Thin Phones Aren't Enough; Motorola Pursues Mobile App Market - InformationWeek
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Thin Phones Aren't Enough; Motorola Pursues Mobile App Market

A slew of new announcements demonstrates Motorola's efforts to position itself as the go-to vendor for businesses deploying wireless applications and services.

Motorola gets props for its fashionably thin phone designs. Its latest models, which include the MotoFone and MotoKrzr, became available last week and follow the popular MotoRazr. But the ambitions of the world's No. 2 cell phone maker expand far beyond producing phones. Motorola is working hard to position itself as the go-to vendor for businesses deploying wireless applications and services.

The company last week expanded its Motopro Mobility Suite--a development frame- work for wireless applications--with tools that let developers incorporate the ability to conduct searches via Google's Search Appliance. One scenario is an app that lets salespeople conduct searches on customers from the road: They would use mobile devices to wirelessly access their company's Google appliance, which would scan the Internet and internal apps for the requested information. Motorola tapped consulting firm BearingPoint to help businesses build such capabilities into their systems.

Motorola also created a company called CanvasM to develop custom wireless business applications and help companies implement apps and related services--part of a joint venture with IT and telecom services provider Tech Mahindra. It also partnered with Softbank Group for a mobile WiMax trial in Tokyo, created a joint venture with Wipro Technologies to offer outsourced services to wireless telecom providers, and linked arms with Huawei Technologies to jointly develop infrastructure equipment for telecom providers based on third-generation cellular technology. Motorola's name also popped up as part of a multivendor group, including Verizon, Cisco, Lucent Technologies, Nortel, and Qualcomm, that announced it's working to advance the IP Multimedia Subsystem, an emerging standard designed to improve the ability of different types of networks to communicate. The vendors see that standard as a precursor to delivering more types of content and services wirelessly, including voice over IP.

Perhaps Motorola's increased business focus can be traced to CEO Ed Zander, who left his post as president at Sun Microsystems for the top Motorola job in 2004. But it's not the only device maker working to expand: Top competitor Nokia, the No. 1 cell phone maker, is creating a joint venture company with Siemens to offer fixed and mobile network services. That venture will have a powerful presence in 3G cell technology, VoIP, and the IP Multimedia Subsystem, predicts research firm Current Analysis.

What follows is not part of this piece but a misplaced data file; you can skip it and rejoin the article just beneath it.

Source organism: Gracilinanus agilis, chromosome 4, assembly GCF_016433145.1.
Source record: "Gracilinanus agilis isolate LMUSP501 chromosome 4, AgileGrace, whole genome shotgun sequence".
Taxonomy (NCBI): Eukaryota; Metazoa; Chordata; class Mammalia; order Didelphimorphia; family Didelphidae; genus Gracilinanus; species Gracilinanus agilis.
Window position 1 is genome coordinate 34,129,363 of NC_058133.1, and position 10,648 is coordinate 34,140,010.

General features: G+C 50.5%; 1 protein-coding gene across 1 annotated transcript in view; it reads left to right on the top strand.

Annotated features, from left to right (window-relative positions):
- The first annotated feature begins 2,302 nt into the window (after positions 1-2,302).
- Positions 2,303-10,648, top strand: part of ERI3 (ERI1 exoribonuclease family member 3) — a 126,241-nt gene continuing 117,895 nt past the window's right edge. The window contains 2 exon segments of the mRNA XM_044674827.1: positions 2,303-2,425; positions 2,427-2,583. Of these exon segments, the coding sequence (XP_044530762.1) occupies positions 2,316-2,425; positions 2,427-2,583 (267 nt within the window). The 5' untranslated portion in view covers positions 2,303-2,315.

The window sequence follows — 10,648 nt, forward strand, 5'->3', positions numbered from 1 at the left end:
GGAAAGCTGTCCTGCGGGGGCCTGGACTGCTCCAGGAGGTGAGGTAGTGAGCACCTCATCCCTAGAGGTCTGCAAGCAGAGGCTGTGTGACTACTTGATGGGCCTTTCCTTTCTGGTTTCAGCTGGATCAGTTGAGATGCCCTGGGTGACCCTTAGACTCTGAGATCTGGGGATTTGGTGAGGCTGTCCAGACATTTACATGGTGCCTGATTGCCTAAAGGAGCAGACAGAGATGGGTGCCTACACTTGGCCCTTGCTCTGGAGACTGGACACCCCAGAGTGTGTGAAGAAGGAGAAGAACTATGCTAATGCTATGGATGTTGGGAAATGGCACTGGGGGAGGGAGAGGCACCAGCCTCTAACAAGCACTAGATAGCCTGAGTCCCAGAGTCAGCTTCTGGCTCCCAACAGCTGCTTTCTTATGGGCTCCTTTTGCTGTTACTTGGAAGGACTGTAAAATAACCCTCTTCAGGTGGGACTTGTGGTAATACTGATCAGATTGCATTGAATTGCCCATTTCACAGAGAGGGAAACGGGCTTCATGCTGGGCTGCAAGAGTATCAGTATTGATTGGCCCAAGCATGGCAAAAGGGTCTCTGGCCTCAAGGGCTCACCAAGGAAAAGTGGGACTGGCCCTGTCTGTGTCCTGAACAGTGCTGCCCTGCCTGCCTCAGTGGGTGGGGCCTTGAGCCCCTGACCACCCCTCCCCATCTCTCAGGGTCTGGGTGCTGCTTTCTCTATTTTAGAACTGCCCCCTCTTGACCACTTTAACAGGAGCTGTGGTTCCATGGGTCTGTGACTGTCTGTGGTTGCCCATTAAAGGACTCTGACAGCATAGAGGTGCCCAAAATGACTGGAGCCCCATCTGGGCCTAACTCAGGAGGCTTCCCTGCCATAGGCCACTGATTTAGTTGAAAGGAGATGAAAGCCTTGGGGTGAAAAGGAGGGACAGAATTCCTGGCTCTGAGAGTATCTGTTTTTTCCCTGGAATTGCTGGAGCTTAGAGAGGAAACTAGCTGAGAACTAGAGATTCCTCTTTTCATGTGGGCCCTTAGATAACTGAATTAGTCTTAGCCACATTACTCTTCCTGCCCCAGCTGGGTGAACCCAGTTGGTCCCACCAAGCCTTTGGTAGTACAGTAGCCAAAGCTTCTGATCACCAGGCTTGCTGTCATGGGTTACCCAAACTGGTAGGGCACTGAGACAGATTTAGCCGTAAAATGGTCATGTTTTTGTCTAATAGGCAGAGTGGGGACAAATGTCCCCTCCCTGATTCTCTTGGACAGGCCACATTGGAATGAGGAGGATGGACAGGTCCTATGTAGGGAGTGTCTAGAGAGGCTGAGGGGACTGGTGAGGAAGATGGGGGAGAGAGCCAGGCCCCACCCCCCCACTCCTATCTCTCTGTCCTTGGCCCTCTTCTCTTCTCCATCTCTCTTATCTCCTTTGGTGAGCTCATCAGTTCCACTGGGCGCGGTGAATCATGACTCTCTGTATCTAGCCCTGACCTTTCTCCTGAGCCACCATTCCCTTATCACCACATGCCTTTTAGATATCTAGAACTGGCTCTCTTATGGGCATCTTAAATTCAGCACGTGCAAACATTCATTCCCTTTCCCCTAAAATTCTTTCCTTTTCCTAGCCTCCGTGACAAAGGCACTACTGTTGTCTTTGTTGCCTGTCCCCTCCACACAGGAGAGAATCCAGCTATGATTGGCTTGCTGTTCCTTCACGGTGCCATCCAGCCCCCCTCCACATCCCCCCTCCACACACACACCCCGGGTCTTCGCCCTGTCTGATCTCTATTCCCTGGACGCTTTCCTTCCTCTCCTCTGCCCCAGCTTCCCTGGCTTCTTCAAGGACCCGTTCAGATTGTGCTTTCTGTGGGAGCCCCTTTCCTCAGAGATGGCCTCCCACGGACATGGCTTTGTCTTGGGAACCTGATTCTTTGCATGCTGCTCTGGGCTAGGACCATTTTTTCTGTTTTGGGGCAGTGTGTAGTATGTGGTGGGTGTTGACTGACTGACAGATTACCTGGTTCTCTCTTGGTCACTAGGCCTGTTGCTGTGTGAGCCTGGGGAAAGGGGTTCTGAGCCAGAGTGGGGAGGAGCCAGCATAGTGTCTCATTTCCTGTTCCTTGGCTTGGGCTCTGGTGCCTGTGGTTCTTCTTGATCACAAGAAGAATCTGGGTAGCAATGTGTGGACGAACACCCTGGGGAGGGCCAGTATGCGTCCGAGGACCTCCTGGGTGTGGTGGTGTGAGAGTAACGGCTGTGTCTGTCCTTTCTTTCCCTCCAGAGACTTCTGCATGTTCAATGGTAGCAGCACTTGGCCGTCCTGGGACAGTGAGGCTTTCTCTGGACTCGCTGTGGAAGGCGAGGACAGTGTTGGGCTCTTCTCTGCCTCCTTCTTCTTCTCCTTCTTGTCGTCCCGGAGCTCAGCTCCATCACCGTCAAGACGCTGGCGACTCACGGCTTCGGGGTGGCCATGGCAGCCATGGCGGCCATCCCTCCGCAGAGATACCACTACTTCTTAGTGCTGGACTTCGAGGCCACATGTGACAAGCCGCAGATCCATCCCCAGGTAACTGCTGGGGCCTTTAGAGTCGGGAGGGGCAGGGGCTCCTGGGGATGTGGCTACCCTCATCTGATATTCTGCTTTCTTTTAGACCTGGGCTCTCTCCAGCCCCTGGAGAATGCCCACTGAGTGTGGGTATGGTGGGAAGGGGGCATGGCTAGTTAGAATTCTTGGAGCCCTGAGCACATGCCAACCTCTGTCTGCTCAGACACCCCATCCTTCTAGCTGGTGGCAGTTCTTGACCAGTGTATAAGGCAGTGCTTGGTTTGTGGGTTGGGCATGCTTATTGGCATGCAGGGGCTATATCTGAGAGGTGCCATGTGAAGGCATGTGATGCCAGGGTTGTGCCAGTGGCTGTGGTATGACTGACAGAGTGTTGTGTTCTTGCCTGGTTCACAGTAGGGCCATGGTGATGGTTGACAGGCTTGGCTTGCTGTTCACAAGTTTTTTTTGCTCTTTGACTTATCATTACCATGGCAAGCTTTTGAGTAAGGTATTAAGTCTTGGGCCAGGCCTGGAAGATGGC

Not Easy Stuff
Motorola's vision of a business world awash in mobile apps is nice in concept, but it's not happening in practice. It's difficult to shrink an app for display on a small device screen and tedious for users to manipulate the tiny keyboards on phones. Motorola recognizes these issues and is helping companies address them, says Bob Gentile, general manager of enterprise software. For example, it provides developers with middleware for porting just the pertinent parts of a business application onto a mobile device, making the experience simpler for both developers and users.

Yet businesses must realize that if they look to cell phones as another productivity tool, they're creating another device for the IT department to support. A new study shows that added capabilities already are having an impact on help desks. In a survey released last week by J.D. Power and Associates, 59% of wireless subscribers have contacted their provider within a 12-month period, up from 54% last year and 47% in 2000. The firm attributes the steady rise to the increased complexity of mobile phones, prompting customers to call carriers for help.

In turn, businesses that increase mobile access capabilities may start getting calls from salespeople who are having problems tapping into the company's CRM app. But if the use of cell phones beyond voice and messaging improves business processes and productivity, it could be worth the added strain on IT.

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